I did the Ignitor II on my previous 400 build. This time around on my 455 build, I bought a complete distributor, Ignitor II.
I didn't have any problems out of it in the 25,000 miles I got out of the 400. I did not install the kit while the distributor was in the car as I was rebuilding the 400 engine at the time. I actually purchased a (cheap) rebuilt point style distributor so I know it was tight and had a new gear on it, and then installed the kit.
If it were me, and you know and/or are comfortable doing this, I would set your distributor on No.1 cylinder just as it would be firing along with the correct timing mark on your crank pulley, and pull the distributor to work on it. You could also inspect the distributor as well. With small parts and my big hands, I already know what would happen as I were leaning over the fender trying to install the small screws in the points plate -and then I would have more work on my hands, and probably have to pull the distributor anyway. Once finished with the conversion, just set the distributor back in -which can take a couple tries to get the rotor in the correct No 1 position.
This time around, I matched the distributor with the PerTronix Flame Thrower II coil and got some Taylor 8.2 mm wires off of the Summit site. Not installed or running yet, but that is what I got.
Spark plug, You don't need anything "fancy" or "gimmicky." Just plane old AC-Delco or Champions as recommended for your engine. You could probably open the gap up to .40"-.45" as opposed to the factory .035". Personally, I like a little tighter than wider on the gap, so .40" is what I use.
From a HotRod magazine online article:
"Controlling the operating temperature of the plug’s firing tip is the single most important factor in spark plug design. “Heat range” is the relative temperature of the spark plug’s core nose, and it is determined by the length and diameter of the insulator tip, as well as the ability of the plug to transfer heat into the cooling system. A “cold” plug transfers heat rapidly from its firing end into the cooling system and is used to avoid core nose heat saturation where combustion-chamber or cylinder-head temperatures are relatively high. A “hot” plug has a slower heat transfer rate and is used to avoid fouling under relatively low chamber or head temperatures. What’s confusing is that a “hotter” (higher performance level) engine requires a colder plug because more power equals higher cylinder temperatures.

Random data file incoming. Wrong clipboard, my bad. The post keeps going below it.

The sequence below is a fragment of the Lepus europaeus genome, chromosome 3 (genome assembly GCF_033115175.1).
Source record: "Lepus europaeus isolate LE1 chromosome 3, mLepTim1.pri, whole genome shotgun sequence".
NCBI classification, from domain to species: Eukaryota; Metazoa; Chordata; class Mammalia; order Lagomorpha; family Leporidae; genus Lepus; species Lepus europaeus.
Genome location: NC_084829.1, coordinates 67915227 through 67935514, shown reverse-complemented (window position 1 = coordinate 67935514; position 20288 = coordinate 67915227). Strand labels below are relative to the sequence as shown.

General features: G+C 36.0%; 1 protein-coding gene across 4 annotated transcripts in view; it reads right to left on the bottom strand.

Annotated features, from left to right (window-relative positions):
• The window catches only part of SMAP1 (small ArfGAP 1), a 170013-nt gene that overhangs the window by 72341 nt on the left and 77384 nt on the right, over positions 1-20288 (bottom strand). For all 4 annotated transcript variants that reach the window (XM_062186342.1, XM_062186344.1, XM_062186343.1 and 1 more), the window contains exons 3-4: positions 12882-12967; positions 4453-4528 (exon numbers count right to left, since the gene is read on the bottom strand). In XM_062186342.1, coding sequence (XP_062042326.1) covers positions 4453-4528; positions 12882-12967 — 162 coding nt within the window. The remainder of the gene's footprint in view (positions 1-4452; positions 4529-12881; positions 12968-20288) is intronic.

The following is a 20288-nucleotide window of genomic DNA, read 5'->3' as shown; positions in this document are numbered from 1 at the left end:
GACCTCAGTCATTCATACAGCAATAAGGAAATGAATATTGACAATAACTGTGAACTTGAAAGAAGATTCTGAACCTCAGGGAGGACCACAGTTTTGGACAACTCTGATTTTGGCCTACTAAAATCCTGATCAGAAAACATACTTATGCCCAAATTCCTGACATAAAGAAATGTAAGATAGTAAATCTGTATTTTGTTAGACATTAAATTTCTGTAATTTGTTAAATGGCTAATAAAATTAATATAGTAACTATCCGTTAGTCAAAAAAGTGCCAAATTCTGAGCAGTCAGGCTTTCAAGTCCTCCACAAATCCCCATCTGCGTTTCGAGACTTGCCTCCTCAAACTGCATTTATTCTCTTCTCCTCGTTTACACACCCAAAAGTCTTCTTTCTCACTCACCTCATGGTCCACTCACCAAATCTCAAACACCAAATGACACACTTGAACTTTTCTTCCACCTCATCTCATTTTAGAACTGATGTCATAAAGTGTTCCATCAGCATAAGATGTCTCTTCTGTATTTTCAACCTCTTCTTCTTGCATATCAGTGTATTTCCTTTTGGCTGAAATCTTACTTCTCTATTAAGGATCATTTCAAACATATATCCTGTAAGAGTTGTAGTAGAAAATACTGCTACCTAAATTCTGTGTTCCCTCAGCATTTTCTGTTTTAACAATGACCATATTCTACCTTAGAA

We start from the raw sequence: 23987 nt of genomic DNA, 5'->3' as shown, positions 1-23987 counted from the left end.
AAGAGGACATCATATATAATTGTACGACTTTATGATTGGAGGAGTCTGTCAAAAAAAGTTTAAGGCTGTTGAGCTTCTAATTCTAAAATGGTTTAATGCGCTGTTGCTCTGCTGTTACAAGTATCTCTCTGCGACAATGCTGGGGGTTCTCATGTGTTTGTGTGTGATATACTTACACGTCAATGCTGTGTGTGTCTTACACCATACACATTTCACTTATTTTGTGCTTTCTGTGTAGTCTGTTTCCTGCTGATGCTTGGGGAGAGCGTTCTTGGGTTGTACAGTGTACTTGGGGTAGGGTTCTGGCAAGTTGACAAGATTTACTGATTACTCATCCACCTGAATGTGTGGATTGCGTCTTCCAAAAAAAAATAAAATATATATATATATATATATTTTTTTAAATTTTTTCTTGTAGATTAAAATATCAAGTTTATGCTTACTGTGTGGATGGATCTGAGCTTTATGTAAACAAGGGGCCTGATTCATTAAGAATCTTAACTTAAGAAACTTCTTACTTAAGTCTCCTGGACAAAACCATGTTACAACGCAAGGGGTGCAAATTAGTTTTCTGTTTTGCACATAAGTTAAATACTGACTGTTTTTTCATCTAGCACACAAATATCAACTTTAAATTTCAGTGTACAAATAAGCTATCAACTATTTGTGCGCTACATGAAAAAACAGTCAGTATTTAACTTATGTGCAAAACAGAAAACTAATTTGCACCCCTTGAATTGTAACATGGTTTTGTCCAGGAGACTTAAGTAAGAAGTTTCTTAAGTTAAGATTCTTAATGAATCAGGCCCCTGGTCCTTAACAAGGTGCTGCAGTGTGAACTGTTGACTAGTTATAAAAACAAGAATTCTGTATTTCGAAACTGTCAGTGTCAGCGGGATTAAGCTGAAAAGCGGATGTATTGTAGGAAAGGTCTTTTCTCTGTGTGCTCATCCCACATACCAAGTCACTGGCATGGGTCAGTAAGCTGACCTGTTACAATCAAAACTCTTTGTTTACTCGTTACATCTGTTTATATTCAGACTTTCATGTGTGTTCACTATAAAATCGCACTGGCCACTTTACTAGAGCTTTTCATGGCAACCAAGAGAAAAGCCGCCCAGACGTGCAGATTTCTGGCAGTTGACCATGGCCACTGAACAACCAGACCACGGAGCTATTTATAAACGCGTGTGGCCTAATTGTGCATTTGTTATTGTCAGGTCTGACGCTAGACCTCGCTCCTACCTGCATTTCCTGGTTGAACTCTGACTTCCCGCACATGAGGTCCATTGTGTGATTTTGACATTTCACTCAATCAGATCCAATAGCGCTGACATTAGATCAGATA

, then they throw this out which almost counters the above heat range guide: Gasoline quality: With musclecar-era leaded gas, the lead is attracted to the hotter (core-nose) part of the plug, causing glazing. The spark runs down the core nose instead of jumping the gap. Going to a slightly colder plug helps prevent lead-glazing. However, with today’s cleaner-burning oxygenated unleaded gas, an equivalent engine needs to run plugs about 1-2 heat ranges hotter than originally specified (many plug manufacturers have revised their catalogs accordingly).
With a new or unknown combination, play it safe. Always start at least 1-2 heat ranges on the cold size of the mean heat-range for the series of plug you are running. At worst, you may experience some plug fouling. On the other hand, a plug that’s too hot can cause detonation and damage the engine.
Read more: Spark Plugs Fact and Fiction- Car Craft Magazine
So, on spark plugs, you may actually want to experiment a little by selecting the stock heat range for your engine and then go 1-2 steps down or up to possibly zero in on the best range for your particular engine combo.